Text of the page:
The procedural facts of Matuszak are fairly simple.  And, though we don’t discuss the merits of each case, suffice it to say that Keith and I are very optimistic about each case if the Tax Court ever gets to the merits.

Ms. Matuszak filed joint returns with her husband for 2007.  When there later was a deficiency for that year, all of which was attributable to her husband, Ms. Matuszak filed a Form 8857 seeking section 6015 relief.

On October 7, 2014, the IRS sent Ms. Matuszak a notice of determination.  Notices of determination for CDP and innocent spouse purposes, unlike notices of deficiency, do not set out on the notice the last date to file a Tax Court petition.  (The requirement for the IRS to set out a last date to file was adopted by Congress in 1998, but only applies to notices of deficiency, where taxpayers are entitled to rely on any erroneous date set forth on the notice.)  On the day that the Appeals Officer (AO) mailed out the notice, the AO called Ms. Matuszak to warn her that the notice had just been mailed.  Concerned not to miss the 90-day Tax Court filing deadline, Ms. Matuszak asked the AO what would be the last date to file a Tax Court petition and was told:   January 7, 2015.  In fact, the 90 day period lasted only until January 5, 2015.  When Ms. Matuszak received the notice of determination, she called the AO, who repeated the erroneous date as the last date to file.  Ms. Matuszak took and kept contemporaneous notes of both phone calls.  In reliance on what the AO told her, Ms. Matuszak, acting pro se, sent her petition to the Tax Court on January 6, 2015, which she thought was a day early.  In fact, it was a day late.

On December 29, 2015, Judge Marvel dismissed the case for lack of jurisdiction on the grounds that the petition was filed late and this was a jurisdictional defect that could not be excused by any possible misleading information given by the AO.  In early January, Keith and I entered our appearances in the case and filed a timely motion to vacate, arguing, for the first time, that, under recent non-tax Supreme Court case law, the filing period under section 6015(e)(1)(A) is not jurisdictional and is subject to equitable tolling – the same arguments we had made in an earlier amicus brief we had filed in Guralnik relating to the CDP petition filing period.  One area where equitable tolling commonly applies is where the defendant misled the plaintiff as to the correct filing date.  Irwin v. Dept. of Veterans Affairs, 498 U.S. 89, 96 (1990).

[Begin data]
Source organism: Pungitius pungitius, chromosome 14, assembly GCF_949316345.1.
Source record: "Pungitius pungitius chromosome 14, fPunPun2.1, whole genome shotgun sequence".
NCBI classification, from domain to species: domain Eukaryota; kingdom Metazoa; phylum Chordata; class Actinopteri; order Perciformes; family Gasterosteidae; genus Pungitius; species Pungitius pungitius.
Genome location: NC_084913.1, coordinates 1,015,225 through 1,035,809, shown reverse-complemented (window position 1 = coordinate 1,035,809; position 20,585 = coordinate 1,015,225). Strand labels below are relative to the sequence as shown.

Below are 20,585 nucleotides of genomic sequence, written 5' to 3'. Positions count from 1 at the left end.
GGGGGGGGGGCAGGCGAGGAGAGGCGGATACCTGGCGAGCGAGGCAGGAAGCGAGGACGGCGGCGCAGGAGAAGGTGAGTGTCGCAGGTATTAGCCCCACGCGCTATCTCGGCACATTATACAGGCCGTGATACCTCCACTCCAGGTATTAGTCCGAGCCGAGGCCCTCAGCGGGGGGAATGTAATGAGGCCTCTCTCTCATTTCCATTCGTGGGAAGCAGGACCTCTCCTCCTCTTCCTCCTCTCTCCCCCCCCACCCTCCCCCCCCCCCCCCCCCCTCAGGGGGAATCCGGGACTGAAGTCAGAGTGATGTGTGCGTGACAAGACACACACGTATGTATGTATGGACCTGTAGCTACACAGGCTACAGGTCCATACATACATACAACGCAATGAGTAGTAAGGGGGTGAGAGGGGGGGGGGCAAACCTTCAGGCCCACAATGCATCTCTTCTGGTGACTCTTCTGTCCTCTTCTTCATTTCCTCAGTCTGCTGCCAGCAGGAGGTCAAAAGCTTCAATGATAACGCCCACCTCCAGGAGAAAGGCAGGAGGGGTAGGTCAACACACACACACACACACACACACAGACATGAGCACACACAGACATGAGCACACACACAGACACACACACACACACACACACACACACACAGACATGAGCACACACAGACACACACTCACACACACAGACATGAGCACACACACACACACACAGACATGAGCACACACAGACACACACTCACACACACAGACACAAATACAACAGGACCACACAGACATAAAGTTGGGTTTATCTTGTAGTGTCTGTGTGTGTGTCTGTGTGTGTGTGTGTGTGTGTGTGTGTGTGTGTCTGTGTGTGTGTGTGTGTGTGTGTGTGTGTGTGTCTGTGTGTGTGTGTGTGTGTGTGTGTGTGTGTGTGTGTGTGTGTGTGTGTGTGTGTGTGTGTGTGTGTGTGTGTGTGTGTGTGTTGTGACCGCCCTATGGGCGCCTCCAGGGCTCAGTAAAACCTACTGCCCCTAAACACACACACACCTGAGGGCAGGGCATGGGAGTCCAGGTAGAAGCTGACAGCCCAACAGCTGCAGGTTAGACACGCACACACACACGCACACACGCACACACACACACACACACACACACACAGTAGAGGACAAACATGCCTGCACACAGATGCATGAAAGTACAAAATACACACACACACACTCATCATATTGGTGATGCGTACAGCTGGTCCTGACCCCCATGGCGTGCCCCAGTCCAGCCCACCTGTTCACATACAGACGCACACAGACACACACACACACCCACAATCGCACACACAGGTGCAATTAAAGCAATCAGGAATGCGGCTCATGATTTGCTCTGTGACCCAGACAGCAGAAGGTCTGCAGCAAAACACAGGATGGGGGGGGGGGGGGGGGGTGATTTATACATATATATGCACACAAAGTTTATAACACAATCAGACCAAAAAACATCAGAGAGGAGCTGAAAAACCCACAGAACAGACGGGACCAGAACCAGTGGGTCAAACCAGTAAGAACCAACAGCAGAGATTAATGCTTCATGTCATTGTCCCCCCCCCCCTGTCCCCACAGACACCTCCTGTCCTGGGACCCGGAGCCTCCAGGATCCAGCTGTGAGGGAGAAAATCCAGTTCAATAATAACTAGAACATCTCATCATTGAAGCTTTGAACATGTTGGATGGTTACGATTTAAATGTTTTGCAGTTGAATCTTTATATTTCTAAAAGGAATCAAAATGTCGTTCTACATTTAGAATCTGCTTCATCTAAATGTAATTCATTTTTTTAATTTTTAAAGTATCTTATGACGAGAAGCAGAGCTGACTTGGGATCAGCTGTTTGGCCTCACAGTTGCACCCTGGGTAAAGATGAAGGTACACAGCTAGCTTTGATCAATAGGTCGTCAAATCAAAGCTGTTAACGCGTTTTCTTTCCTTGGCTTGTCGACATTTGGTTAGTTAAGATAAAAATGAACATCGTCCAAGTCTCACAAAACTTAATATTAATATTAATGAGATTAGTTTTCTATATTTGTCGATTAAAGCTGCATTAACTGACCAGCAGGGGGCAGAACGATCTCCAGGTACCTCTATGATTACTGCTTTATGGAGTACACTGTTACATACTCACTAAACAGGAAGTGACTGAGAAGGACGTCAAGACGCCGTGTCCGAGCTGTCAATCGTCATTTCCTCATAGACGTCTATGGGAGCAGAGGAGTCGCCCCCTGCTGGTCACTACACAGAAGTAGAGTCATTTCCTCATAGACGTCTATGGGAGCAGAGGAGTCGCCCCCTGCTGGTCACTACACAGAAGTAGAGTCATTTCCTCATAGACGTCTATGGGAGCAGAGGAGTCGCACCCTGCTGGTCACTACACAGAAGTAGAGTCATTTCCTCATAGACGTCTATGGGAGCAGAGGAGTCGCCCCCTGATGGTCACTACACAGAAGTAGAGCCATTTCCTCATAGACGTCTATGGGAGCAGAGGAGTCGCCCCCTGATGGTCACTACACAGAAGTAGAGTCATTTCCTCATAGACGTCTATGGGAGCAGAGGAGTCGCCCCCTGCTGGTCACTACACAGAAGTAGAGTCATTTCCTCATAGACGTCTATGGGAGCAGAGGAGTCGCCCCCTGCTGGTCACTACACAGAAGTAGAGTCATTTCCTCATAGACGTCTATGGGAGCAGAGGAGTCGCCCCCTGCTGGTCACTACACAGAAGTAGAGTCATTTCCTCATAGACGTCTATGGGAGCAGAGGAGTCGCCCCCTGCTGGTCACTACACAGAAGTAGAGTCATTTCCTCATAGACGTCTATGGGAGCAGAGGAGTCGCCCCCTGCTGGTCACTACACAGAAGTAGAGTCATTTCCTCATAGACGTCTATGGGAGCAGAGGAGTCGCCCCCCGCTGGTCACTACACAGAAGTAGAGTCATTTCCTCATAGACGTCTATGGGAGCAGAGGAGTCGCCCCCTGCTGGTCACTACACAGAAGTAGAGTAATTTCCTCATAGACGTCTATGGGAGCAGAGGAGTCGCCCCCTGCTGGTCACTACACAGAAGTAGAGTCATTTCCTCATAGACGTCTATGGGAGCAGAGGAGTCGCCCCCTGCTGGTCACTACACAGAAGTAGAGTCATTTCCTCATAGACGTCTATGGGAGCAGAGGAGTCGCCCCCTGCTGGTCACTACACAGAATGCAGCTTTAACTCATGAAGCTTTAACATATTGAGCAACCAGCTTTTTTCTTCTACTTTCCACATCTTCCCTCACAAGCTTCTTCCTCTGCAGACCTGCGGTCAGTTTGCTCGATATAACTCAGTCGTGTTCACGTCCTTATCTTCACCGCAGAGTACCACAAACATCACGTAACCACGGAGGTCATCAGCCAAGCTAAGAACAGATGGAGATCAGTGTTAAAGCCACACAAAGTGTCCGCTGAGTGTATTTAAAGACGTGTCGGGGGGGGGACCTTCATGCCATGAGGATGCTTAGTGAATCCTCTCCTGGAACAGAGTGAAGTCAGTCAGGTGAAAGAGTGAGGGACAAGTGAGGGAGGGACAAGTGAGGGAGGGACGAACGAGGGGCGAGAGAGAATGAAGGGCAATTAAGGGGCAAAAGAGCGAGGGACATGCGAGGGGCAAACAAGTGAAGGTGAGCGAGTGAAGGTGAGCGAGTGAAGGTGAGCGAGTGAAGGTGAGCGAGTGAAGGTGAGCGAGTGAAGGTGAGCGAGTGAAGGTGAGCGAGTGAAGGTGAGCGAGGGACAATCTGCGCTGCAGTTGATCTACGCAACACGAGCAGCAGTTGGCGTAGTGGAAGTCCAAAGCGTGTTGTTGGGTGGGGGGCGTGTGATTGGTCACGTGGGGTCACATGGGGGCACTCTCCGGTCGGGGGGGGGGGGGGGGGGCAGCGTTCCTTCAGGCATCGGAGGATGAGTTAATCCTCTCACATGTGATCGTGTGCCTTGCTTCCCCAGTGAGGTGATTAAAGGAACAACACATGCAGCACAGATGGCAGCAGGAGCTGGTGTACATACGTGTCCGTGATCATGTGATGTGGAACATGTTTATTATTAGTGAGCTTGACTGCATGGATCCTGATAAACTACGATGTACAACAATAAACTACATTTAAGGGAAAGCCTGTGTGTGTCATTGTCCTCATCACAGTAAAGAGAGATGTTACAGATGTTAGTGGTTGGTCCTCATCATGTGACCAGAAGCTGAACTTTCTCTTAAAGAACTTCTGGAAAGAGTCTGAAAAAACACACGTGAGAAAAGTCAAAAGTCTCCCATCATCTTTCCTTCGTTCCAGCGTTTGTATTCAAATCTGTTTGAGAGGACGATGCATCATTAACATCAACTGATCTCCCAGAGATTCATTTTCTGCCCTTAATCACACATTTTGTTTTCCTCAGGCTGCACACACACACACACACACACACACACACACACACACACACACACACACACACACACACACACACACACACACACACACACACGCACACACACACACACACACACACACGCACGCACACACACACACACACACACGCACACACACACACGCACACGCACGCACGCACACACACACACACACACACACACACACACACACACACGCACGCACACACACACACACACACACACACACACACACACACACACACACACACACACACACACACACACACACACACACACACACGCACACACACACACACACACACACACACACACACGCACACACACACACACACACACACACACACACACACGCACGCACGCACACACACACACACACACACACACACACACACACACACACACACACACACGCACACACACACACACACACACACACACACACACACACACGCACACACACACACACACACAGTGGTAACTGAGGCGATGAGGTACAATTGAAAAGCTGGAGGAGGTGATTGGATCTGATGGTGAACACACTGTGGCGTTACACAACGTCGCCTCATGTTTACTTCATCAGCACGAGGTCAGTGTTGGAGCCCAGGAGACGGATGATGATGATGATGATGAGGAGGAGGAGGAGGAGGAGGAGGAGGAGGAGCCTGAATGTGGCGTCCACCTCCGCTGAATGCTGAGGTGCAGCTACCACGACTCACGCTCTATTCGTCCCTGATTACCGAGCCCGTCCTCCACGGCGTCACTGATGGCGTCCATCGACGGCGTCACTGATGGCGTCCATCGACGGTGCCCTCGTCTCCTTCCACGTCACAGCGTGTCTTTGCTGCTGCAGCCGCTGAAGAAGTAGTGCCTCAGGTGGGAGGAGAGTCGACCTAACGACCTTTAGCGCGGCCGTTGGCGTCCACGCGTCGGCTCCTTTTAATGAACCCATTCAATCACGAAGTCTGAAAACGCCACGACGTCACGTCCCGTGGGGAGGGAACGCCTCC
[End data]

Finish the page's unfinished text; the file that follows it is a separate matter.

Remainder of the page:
On July 29, 2016, now Chief Judge Marvel issued an unpublished order denying the motion to vacate, citing the Tax Court’s reasoning in Guralnik on these issues.  On August 30, 2016, Keith and I mailed a notice of appeal to the Tax Court, commencing an appeal in Matuszak to the Second Circuit.  The Second Circuit docket number is 16-3034.

Rubel

Ms. Rubel’s case is virtually the same as Ms. Matuszak’s, except that Ms. Rubel is even better situated to argue for equitable tolling, since she has erroneous filing date advice in writing from the IRS.

Ms. Rubel filed joint returns with her then-husband for 2005-2008.  The IRS is still seeking to collect for these years mostly liabilities attributable to her now-ex-husband.  Ms. Rubel filed a Form 8857 seeking relief from her ex-husband’s share of the liabilities as set forth in a 2009 divorce decree.

In early January of this year, the IRS sent four separate notices of determination (three on January 4 and one January 13) denying Ms. Rubel any relief under section 6015.  After receiving these letters, Ms. Rubel continued to send material to the IRS to try to persuade the IRS to change its mind.  On March 3, 2016, the IRS mailed Ms. Rubel a letter stating that it would not reconsider its decision as to any of the four taxable years.  The letter included the following sentences:  “Please be advised that this correspondence doesn’t extend the time to file a petition with the U.S. Tax Court.  Your time to petition the U.S. Tax Court began to run when we issued our final determination on Jan. 04, 2016 and will end on Apr. 19, 2016.”  In reliance on this erroneous date, Ms. Rubel, acting pro se, sent a petition to the Tax Court on April 19, 2016.  The petition was sent at least a week late, since 90 days from the dates of the notices of determination was either April 4, 2016 or April 12, 2016.

In the Tax Court, Ms. Rubel hired counsel to respond to an IRS motion to dismiss for lack of jurisdiction.  He argued both that the March 3 letter was a new notice of determination, giving a new 90-day period to file and that the IRS was estopped from complaining about the late filing by the wrong date that the IRS had stated in the March 3 letter.